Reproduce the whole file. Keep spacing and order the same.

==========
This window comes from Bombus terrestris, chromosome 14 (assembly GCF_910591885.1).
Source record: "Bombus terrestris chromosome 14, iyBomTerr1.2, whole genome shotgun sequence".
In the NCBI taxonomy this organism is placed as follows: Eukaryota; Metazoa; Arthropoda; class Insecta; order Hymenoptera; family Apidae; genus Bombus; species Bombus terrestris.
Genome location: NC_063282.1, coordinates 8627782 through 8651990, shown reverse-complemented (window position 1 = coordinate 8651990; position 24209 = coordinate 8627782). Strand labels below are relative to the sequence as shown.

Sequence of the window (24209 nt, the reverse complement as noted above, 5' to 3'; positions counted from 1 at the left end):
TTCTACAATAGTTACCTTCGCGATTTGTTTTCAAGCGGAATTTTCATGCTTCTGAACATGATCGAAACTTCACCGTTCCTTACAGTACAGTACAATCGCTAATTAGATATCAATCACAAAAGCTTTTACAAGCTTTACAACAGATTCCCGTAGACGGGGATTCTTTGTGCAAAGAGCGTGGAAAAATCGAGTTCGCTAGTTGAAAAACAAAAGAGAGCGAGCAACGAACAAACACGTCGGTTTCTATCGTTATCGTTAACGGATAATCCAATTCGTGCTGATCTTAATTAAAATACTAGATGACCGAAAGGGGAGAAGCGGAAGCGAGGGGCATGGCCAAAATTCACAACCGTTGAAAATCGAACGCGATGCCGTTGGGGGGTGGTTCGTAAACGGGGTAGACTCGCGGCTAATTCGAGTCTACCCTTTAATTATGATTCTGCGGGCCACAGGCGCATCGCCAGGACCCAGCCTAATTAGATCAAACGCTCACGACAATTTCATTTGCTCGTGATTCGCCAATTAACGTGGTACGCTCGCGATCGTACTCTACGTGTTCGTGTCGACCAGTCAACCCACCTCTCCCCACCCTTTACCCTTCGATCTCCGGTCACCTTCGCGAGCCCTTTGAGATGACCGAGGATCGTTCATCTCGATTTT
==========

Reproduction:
This window comes from Bombus terrestris, chromosome 14 (assembly GCF_910591885.1).
Source record: "Bombus terrestris chromosome 14, iyBomTerr1.2, whole genome shotgun sequence".
In the NCBI taxonomy this organism is placed as follows: Eukaryota; Metazoa; Arthropoda; class Insecta; order Hymenoptera; family Apidae; genus Bombus; species Bombus terrestris.
Genome location: NC_063282.1, coordinates 8627782 through 8651990, shown reverse-complemented (window position 1 = coordinate 8651990; position 24209 = coordinate 8627782). Strand labels below are relative to the sequence as shown.

Sequence of the window (24209 nt, the reverse complement as noted above, 5' to 3'; positions counted from 1 at the left end):
TTCTACAATAGTTACCTTCGCGATTTGTTTTCAAGCGGAATTTTCATGCTTCTGAACATGATCGAAACTTCACCGTTCCTTACAGTACAGTACAATCGCTAATTAGATATCAATCACAAAAGCTTTTACAAGCTTTACAACAGATTCCCGTAGACGGGGATTCTTTGTGCAAAGAGCGTGGAAAAATCGAGTTCGCTAGTTGAAAAACAAAAGAGAGCGAGCAACGAACAAACACGTCGGTTTCTATCGTTATCGTTAACGGATAATCCAATTCGTGCTGATCTTAATTAAAATACTAGATGACCGAAAGGGGAGAAGCGGAAGCGAGGGGCATGGCCAAAATTCACAACCGTTGAAAATCGAACGCGATGCCGTTGGGGGGTGGTTCGTAAACGGGGTAGACTCGCGGCTAATTCGAGTCTACCCTTTAATTATGATTCTGCGGGCCACAGGCGCATCGCCAGGACCCAGCCTAATTAGATCAAACGCTCACGACAATTTCATTTGCTCGTGATTCGCCAATTAACGTGGTACGCTCGCGATCGTACTCTACGTGTTCGTGTCGACCAGTCAACCCACCTCTCCCCACCCTTTACCCTTCGATCTCCGGTCACCTTCGCGAGCCCTTTGAGATGACCGAGGATCGTTCATCTCGATTTT